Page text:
A type 1 excludes note is a pure excludes note. It means "NOT CODED HERE!" An Excludes1 note indicates that the code excluded should never be used at the same time as the code above the Excludes1 note. An Excludes1 is used when two conditions cannot occur together, such as a congenital form versus an acquired form of the same condition.

Information for Patients


Skin Infections

What are skin infections?

Your skin is your body's largest organ. It has many different functions, including covering and protecting your body. It helps keep germs out. But sometimes the germs can cause a skin infection. This often happens when there is a break, cut, or wound on your skin. It can also happen when your immune system is weakened, because of another disease or a medical treatment.

Some skin infections cover a small area on the top of your skin. Other infections can go deep into your skin or spread to a larger area.

What causes skin infections?

Skin infections are caused by different kinds of germs. For example,

Who is at risk for skin infections?

You are at a higher risk for a skin infection if you

What are the symptoms of skin infections?

The symptoms depend on the type of infection. Some symptoms that are common to many skin infections include rashes, swelling, redness, pain, pus, and itching.

How are skin infections diagnosed?

To diagnose a skin infection, health care providers will do a physical exam and ask about your symptoms. You may have lab tests, such as a skin culture. This is a test to identify what type of infection you have, using a sample from your skin. Your provider may take the sample by swabbing or scraping your skin, or removing a small piece of skin (biopsy). Sometimes providers use other tests, such as blood tests.

How are skin infections treated?

The treatment depends on the type of infection and how serious it is. Some infections will go away on their own. When you do need treatment, it may include a cream or lotion to put on the skin. Other possible treatments include medicines and a procedure to drain pus.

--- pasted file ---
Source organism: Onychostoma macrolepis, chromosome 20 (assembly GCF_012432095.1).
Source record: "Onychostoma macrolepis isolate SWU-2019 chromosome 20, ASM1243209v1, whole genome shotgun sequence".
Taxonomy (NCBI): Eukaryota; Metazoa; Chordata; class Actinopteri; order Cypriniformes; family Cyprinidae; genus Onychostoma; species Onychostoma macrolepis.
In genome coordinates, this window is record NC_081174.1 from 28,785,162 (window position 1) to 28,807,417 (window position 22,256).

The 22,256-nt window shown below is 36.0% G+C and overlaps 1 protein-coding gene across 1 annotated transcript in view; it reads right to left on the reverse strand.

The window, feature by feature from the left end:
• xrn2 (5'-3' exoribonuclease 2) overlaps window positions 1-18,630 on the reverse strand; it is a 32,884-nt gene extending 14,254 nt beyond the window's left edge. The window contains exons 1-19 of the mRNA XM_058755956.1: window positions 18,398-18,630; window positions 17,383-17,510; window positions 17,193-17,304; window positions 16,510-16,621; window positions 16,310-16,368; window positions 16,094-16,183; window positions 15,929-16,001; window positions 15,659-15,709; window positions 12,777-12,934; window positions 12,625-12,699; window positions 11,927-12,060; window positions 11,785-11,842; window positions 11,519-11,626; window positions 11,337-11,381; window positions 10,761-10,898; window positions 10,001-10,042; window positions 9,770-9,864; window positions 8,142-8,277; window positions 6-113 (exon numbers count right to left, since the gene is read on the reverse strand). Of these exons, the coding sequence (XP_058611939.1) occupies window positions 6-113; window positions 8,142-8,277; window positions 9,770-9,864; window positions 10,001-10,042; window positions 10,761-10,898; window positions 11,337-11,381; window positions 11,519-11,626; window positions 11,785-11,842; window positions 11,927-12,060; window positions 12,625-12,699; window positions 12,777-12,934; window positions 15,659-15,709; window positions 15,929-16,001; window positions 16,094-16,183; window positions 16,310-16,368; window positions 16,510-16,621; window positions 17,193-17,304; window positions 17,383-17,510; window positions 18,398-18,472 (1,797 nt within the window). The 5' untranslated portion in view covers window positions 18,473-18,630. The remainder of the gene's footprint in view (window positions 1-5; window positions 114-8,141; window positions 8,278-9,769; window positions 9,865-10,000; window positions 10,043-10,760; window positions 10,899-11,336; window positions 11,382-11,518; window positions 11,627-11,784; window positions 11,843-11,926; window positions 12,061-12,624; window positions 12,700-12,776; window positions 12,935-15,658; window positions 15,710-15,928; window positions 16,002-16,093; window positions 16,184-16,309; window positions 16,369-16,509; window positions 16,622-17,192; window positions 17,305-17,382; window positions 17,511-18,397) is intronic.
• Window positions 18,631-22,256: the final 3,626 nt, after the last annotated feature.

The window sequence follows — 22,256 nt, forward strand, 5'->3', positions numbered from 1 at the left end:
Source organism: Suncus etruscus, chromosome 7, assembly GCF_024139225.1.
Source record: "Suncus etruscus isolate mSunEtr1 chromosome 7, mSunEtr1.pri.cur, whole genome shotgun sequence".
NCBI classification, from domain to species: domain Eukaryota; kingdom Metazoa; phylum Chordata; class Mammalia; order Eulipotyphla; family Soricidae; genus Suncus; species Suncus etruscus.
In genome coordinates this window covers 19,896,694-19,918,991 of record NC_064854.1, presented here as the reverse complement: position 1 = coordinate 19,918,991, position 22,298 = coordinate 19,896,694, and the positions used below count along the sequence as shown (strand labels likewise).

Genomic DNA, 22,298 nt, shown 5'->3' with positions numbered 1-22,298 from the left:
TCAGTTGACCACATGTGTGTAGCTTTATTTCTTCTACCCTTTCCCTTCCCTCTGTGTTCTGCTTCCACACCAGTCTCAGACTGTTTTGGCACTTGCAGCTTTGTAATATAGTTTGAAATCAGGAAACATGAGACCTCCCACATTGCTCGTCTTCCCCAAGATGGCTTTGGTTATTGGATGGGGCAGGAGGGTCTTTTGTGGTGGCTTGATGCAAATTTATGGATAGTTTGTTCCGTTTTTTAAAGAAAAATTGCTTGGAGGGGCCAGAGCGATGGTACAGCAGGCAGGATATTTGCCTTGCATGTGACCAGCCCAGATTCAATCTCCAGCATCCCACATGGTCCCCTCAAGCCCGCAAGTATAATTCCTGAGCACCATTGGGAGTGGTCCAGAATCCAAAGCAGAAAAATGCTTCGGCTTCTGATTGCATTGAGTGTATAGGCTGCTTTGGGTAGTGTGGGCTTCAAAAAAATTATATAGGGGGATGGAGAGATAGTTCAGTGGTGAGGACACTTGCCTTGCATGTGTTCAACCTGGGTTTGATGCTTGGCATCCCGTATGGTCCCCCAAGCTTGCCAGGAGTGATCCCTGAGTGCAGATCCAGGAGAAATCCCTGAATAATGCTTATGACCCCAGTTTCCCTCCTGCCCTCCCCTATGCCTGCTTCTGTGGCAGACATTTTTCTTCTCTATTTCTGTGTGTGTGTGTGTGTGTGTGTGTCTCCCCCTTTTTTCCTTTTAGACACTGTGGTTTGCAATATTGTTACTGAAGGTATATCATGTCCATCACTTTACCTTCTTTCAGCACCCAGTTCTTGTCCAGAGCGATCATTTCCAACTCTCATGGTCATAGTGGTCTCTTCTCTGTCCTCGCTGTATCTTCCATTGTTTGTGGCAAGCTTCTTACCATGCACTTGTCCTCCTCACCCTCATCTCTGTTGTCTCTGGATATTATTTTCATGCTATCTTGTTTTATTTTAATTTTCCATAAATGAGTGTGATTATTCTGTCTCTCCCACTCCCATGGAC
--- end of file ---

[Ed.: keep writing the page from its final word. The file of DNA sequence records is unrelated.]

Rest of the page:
[Learn More in MedlinePlus]

Viral Infections

Viruses are very tiny germs. They are made of genetic material inside of a protein coating. Viruses cause familiar infectious diseases such as the common cold, flu and warts. They also cause severe illnesses such as HIV/AIDS, smallpox, and Ebola.

Viruses are like hijackers. They invade living, normal cells and use those cells to multiply and produce other viruses like themselves. This can kill, damage, or change the cells and make you sick. Different viruses attack certain cells in your body such as your liver, respiratory system, or blood.

When you get a virus, you may not always get sick from it. Your immune system may be able to fight it off.

For most viral infections, treatments can only help with symptoms while you wait for your immune system to fight off the virus. Antibiotics do not work for viral infections. There are antiviral medicines to treat some viral infections. Vaccines can help prevent you from getting many viral diseases.


[Learn More in MedlinePlus]

Code History

  • FY 2021 - No Change, effective from 10/1/2020 through 9/30/2021
  • FY 2020 - No Change, effective from 10/1/2019 through 9/30/2020
  • FY 2019 - No Change, effective from 10/1/2018 through 9/30/2019
  • FY 2018 - No Change, effective from 10/1/2017 through 9/30/2018
  • FY 2017 - No Change, effective from 10/1/2016 through 9/30/2017
  • FY 2016 - New Code, effective from 10/1/2015 through 9/30/2016 (First year ICD-10-CM implemented into the HIPAA code set)